Interview With Author Joe Lansdale

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joe lansdale

Interview courtesy of Justin Stokes , launchengine.io

To many readers, the name “Joe Lansdale” triggers a sense of familiarity. And it should. The prolific writer of 50 novels, 400 short pieces, numerous comic books, and even the occasional screenplay has penned works in the crime, mystery, suspense, Western, fantasy, science fiction, and horror genres, all of which contain his signature mix of grit, humor, and just a touch of the bizarre.

 

According to his website, “His stories have won ten Bram Stoker Awards, a British Fantasy Award, an Edgar Award, a World Horror Convention Grand Master Award, a Sugarprize, a Grinzane Cavour Prize for Literature, a Spur Award, and a Raymond Chandler Lifetime Achievement Award.” Also a member of the Texas Literary Hall of Fame, Joe may be best known for his “Hap and Leonard” series, which was adapted by the Sundance Channel in 2016 as a three-season television series.

June 22 saw the release of his latest book, “Moon Lake,” which he promises will be a wild ride for fans that ends in a “beautifully cataclysmic moment.” The book has been praised by The New York Times as “a winning mixture of curiosity, hesitancy and gumption.” Joe discusses this book, as well as some of his other works below.

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What can you share about your latest book “Moon Lake”?

 

I think those people who like suspense or crime or mystery or… novels about nostalgia and mysterious things would be attracted to the book.

As for what it’s about… I will say that it starts with Daniel Russel, who is 13 in 1968. He’s on a bridge with his father at night, and his father is discussing with him that the water below that bridge of Moon Lake covers a town. That’s where he met Daniel’s mother, and that’s where the father’s parents lived. And that’s where he had grown up. And there is a certain nostalgia from him about what’s under the water and a sort of dark mystery about the father right there that the son is trying to figure [out], because the father and his mother are separated and [Daniel] went with the father, who is very much in love with her. Eventually, he drives them off the bridge into the lake, trying to kill them both. And the boy is rescued by a fisherman and his daughter who ends up taking him in for a time until they can find one of Daniel’s relatives.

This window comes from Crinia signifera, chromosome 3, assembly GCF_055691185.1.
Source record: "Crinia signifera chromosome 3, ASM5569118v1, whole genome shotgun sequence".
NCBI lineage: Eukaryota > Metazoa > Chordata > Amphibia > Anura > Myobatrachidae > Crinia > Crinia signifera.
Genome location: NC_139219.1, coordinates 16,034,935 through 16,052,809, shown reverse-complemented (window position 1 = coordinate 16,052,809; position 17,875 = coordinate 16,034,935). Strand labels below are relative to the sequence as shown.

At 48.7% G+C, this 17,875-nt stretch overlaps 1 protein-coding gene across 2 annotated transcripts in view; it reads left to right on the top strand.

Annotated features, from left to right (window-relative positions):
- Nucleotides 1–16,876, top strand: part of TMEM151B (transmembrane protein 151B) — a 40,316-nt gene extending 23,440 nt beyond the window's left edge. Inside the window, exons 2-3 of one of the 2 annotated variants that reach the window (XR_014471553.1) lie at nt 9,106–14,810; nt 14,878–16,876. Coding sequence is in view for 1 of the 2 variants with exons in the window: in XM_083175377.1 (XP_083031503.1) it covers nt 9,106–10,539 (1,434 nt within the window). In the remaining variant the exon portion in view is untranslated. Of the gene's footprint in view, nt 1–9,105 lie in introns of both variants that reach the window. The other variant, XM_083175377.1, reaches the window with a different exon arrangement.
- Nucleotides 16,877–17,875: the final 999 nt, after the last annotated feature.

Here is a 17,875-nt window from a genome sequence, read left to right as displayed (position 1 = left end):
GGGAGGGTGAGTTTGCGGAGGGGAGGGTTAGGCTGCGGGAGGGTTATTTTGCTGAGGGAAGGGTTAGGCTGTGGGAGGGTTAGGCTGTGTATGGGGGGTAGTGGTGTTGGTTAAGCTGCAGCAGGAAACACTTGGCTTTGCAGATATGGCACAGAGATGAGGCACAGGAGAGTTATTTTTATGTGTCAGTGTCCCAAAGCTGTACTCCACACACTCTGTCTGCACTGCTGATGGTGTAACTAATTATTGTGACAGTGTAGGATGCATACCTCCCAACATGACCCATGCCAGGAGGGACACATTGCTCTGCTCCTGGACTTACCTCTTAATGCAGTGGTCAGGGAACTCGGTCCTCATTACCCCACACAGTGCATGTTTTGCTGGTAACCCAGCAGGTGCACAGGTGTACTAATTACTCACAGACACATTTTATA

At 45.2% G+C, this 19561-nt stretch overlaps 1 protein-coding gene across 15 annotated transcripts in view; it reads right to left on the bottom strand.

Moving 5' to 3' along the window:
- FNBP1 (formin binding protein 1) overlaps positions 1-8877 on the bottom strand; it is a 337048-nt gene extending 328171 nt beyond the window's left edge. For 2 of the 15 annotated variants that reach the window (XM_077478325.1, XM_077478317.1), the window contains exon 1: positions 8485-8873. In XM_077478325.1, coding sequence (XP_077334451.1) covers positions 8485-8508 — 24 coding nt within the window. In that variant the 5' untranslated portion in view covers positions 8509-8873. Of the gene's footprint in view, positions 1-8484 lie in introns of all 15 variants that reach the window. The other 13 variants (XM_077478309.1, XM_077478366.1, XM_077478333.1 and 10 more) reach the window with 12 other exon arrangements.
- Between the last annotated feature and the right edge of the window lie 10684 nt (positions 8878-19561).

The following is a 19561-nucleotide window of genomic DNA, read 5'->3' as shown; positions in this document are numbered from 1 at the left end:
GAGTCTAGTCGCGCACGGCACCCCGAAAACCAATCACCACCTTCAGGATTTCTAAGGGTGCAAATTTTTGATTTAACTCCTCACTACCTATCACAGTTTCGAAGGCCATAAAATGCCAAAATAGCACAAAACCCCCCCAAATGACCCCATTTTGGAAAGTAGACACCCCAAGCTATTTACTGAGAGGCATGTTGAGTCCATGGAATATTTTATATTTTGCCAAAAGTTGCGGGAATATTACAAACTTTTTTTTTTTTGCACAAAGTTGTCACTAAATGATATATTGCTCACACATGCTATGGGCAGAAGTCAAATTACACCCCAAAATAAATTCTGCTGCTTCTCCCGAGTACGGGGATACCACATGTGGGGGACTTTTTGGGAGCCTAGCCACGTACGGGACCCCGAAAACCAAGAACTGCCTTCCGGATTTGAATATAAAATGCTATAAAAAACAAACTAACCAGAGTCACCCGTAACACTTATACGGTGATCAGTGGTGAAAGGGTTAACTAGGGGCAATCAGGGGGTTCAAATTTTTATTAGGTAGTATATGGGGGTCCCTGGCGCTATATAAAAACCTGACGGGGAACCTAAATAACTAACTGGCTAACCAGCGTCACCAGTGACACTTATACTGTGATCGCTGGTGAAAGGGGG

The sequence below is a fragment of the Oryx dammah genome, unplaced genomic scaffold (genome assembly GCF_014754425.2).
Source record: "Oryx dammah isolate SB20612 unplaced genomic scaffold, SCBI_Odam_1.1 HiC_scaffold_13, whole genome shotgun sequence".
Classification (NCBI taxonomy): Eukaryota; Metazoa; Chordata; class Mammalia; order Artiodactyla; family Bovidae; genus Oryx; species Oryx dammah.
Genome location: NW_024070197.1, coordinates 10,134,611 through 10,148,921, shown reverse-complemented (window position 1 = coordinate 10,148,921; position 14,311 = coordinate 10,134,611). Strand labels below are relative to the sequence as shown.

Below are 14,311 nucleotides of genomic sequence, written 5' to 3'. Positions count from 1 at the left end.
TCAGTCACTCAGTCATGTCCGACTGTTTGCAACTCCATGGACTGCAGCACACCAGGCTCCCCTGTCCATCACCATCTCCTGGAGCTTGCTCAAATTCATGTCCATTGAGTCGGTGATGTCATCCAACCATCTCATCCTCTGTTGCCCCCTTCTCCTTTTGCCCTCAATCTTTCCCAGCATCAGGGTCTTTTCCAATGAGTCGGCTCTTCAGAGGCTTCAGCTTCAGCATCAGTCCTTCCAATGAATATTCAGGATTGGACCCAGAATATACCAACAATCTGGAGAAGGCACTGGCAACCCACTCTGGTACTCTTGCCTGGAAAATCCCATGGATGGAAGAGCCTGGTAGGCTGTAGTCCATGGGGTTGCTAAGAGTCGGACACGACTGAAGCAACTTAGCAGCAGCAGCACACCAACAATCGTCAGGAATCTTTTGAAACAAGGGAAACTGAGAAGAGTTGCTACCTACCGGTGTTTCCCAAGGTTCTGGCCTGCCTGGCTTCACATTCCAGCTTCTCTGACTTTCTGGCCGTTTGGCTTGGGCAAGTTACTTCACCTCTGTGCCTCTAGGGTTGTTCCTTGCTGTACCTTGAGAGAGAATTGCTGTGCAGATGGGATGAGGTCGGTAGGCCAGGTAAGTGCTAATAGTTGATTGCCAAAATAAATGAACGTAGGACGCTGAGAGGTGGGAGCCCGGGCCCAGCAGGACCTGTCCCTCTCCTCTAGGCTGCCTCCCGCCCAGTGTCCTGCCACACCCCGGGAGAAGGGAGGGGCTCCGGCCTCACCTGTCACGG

Then, 10 years later, he gets a call from the sheriff telling him that the lake has dried up. And they found the car that his father drove off the lake and they found some of his remains and in his trunk, they found somebody else’s remains. That sets up the mystery and this investigation… Daniel Russel, who is now a reporter in 1978, decides to go there and find out what happened.

 

What was the genesis for this story concept?

 

I had read for years about these towns that were underwater—where they had dammed up something and flooded them. Because, you know, the towns are old, and they felt like this would be a better thing. And people were forced to move. They did it in Tennessee, when they did all of those projects to bring electricity and such to people in rural backgrounds. I have a friend who once told me about going to one town that they had covered up with water, and… the buildings were high enough that you could just walk across. And he said as a kid, he swam down under and he could see all the structures that had made up the town. That stuck with me.

 

You’re also planning on releasing a novella based on a former slave-turned-gunslinger character in some of your other stories?

 

Yes, that’s “Radiant Apples,” and it’s Nat Love, who was the main character in “Paradise Sky,” “Black Hat Jack,” [and] “Everything Sparkles in Hell.” And this is when he’s older and working as a porter on a train line in East Texas. That’s coming this fall.

 

On top of those two projects and departing from your usual releases, you’ve shared that you’ll also be releasing a book of poetry in the near future, right?